Disclosure: The Ohio State University Veterinary Medical Center uses digital radiography equipment and PACS from Eklin Medical Systems (Sound-Eklin, 5817 Dryden Place, Suite 101, Carlsbad, CA).
Transitioning to digital radiography
Article first published online: 4 APR 2011
© Veterinary Emergency and Critical Care Society 2011
Journal of Veterinary Emergency and Critical Care
Volume 21, Issue 2, pages 137–143, April 2011
How to Cite
Drost, W. T. (2011), Transitioning to digital radiography. Journal of Veterinary Emergency and Critical Care, 21: 137–143. doi: 10.1111/j.1476-4431.2011.00611.x
The author declares no conflict of interest.
- Issue published online: 4 APR 2011
- Article first published online: 4 APR 2011
- Submitted April 30, 2010; Accepted January 11, 2011.
- computed radiography;
Objective – To describe the different forms of digital radiography (DR), image file formats, supporting equipment and services required for DR, storage of digital images, and teleradiology.
Background – Purchasing a DR system is a major investment for a veterinary practice. Types of DR systems include computed radiography, charge coupled devices, and direct or indirect DR. Comparison of workflow for analog and DR is presented.
Summary – On the surface, switching to DR involves the purchase of DR acquisition hardware. The X-ray machine, table and grids used in analog radiography are the same for DR. Realistically, a considerable infrastructure supports the image acquisition hardware. This infrastructure includes monitors, computer workstations, a robust computer network and internet connection, a plan for storage and back up of images, and service contracts. Advantages of DR compared with analog radiography include improved image quality (when used properly), ease of use (more forgiving to the errors of radiographic technique), speed of making a complete study (important for critically ill patients), fewer repeat radiographs, less time looking for imaging studies, less physical storage space, and the ability to easily send images for consultation.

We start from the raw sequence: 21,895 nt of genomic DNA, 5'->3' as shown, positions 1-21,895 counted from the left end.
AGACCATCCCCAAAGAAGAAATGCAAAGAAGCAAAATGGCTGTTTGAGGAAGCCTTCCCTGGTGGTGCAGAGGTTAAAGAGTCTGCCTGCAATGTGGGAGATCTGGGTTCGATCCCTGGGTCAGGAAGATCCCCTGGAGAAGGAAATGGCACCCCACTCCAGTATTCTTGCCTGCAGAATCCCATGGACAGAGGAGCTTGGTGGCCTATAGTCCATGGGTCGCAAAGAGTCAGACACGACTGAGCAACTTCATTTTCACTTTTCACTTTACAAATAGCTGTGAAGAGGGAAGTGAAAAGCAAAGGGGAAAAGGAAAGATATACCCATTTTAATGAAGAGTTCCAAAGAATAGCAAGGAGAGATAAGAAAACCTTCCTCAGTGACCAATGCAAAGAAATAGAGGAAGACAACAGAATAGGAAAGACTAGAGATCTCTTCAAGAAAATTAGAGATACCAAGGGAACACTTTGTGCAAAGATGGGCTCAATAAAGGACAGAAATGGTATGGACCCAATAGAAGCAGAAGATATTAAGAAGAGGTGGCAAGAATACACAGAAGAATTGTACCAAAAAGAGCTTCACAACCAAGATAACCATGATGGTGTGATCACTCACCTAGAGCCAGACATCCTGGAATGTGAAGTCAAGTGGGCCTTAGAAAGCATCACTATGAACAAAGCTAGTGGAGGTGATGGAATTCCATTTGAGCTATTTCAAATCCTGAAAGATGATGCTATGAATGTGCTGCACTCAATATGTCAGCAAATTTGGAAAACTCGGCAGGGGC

Conclusions – With an understanding of the infrastructure requirements, capabilities and limitations of DR, an informed veterinary practice should be better able to make a sound decision about transitioning to DR.